The most famous twisty back alleys of all are found in Tondo whose street gangs roared onto screens with a vengeance in 2007 in the indie flick Tribu. With its hip-hop-slinging, pistol-packing kids, running wild in twisty back alleys, Tribu was a huge success, winning nine awards in the Philippines. Shot on the fly, using a cast crammed with actual gang members, it has a chest-tightening immediacy that feels less like a movie and more like found footage of open-air youth murder orgies. Tondo got fetishized again in the far classier Manlia Kingpin: The Asiong Salonga Story, a hagiography of real-life Tondo godfather Asiong Salonga, who died in 1951. Though Salonga was known as “The Hitler of Tondo,” the focus of this critical hit stayed on his other nickname, “The Robin Hood of Tondo,” portraying him as a tough guy who stuck up for the underdog, rather than what he was: a beady-eyed garbageman who put the squeeze on his fellow slum-dwellers for protection money until he got his brains blown out during an all-day drinking session.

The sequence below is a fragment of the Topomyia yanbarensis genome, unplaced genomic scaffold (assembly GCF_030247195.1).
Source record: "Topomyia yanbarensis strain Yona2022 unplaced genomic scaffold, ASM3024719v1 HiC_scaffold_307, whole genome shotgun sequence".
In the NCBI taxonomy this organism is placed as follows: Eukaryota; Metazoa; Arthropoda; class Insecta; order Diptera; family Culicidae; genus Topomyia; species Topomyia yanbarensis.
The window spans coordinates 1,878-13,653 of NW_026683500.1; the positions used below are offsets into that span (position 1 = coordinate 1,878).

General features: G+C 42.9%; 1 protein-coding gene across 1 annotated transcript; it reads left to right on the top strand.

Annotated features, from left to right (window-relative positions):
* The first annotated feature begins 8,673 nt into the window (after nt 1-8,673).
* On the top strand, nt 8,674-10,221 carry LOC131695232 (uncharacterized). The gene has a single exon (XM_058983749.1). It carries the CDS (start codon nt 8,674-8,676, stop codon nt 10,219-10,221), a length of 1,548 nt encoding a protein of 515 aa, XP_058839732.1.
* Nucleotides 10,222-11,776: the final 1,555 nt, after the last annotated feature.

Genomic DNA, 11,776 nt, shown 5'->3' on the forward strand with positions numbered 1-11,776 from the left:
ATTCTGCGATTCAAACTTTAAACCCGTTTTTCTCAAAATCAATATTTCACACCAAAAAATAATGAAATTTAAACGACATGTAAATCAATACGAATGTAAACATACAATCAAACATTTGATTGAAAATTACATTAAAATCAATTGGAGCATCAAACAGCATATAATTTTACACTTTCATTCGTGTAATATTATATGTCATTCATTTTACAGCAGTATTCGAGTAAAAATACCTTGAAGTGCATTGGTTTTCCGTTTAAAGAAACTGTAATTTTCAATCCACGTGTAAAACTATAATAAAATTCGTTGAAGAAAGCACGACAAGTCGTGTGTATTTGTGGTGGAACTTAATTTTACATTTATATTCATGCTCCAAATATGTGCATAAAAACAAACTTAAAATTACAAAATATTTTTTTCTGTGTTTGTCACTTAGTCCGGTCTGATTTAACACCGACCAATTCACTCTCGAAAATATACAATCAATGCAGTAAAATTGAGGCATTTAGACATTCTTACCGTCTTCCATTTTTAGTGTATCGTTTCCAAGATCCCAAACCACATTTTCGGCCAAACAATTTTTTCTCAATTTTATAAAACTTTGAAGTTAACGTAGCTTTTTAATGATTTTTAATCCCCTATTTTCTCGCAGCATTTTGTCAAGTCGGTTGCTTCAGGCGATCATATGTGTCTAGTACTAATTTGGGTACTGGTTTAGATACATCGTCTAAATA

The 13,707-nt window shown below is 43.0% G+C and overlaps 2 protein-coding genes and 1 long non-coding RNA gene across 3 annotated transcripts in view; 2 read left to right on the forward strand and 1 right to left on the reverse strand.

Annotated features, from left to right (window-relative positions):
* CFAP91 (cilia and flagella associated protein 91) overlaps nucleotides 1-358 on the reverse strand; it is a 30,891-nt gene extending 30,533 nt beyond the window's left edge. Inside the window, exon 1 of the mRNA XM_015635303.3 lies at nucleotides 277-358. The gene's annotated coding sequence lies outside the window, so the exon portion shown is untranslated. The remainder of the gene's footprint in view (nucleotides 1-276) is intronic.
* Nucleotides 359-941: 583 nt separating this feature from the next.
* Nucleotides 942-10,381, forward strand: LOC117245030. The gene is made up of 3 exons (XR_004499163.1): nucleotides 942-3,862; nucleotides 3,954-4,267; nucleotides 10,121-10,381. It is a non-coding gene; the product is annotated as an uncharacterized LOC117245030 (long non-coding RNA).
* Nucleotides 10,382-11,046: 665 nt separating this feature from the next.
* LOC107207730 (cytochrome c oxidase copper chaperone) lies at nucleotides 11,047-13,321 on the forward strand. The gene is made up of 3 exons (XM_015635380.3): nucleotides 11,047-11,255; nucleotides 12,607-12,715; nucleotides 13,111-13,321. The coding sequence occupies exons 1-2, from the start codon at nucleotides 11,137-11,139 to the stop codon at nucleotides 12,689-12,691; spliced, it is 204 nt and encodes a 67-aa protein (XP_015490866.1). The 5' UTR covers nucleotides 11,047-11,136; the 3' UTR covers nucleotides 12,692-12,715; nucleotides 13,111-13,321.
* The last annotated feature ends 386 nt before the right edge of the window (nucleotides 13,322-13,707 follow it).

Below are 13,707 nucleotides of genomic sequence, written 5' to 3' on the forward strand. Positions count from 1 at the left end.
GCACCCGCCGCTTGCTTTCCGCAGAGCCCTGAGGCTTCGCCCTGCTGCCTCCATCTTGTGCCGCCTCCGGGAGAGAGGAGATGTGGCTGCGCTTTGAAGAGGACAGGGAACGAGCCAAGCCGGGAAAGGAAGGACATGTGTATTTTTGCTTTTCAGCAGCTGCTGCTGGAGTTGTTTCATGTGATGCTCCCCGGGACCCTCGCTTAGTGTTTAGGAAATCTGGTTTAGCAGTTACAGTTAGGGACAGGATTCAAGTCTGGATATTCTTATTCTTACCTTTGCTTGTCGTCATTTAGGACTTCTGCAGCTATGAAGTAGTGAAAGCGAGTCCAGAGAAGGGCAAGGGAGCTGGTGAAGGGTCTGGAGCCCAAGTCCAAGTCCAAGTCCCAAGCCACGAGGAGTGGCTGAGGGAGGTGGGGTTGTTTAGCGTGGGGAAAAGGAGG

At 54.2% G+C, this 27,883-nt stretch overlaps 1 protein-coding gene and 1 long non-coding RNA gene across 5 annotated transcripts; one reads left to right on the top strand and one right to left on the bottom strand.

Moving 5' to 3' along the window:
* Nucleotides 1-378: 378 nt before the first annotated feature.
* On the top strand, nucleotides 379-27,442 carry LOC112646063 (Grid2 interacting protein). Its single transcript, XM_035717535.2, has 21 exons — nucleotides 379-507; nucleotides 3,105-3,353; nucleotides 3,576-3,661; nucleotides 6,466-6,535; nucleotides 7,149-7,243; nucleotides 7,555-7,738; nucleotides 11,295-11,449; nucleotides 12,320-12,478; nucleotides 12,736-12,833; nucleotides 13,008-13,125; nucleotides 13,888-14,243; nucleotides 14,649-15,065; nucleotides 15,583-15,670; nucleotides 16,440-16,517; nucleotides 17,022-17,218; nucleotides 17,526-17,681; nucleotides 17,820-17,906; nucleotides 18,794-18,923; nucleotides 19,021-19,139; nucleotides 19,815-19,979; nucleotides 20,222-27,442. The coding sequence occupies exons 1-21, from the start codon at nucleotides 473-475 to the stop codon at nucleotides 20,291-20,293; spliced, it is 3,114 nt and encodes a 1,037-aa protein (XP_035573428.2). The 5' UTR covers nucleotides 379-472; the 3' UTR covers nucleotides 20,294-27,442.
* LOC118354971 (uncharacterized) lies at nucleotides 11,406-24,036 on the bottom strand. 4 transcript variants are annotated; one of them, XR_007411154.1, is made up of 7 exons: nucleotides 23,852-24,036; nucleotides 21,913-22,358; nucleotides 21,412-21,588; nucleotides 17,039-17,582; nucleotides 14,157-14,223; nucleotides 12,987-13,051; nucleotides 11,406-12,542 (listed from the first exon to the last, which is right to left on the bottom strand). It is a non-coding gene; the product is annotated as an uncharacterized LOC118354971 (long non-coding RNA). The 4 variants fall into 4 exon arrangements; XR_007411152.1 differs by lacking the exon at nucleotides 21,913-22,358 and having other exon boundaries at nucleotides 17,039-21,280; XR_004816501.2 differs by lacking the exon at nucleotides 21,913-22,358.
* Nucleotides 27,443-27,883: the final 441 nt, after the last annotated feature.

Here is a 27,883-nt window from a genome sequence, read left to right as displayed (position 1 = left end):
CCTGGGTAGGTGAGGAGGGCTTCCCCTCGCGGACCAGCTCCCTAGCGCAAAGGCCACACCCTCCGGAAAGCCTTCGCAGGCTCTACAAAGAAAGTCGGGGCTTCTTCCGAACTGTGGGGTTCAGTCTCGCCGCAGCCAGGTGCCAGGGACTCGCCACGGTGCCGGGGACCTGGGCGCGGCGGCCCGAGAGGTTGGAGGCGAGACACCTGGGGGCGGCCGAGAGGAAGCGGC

Beautifully shot in black and white, Manila Kingpin won pretty much every single film award in the Philippines. That’s a surprise since movies sporting this kind of boneheaded violence don’t often get too much critical praise. This is, after all, a movie where Asiong’s funeral is interrupted by a massive machine-gun battle, right after we’re treated to a scene of a guy getting strung up in a cemetery, shot, beaten, and then set on fire. The action is not very good, but it’s served in deliriously deranged proportions, including a gunfight between men in horse-drawn buggies that looks like outtakes from an Amish action movie, and what must be the Woo-iest gunfight ever put on film. In fact, this scene has been tested in a lab and shown to contain not a single original shot. It’s only trumped by the lovemaking scene that features a woman in a white slip and some hard-honking “You Belong to the City” saxophone action.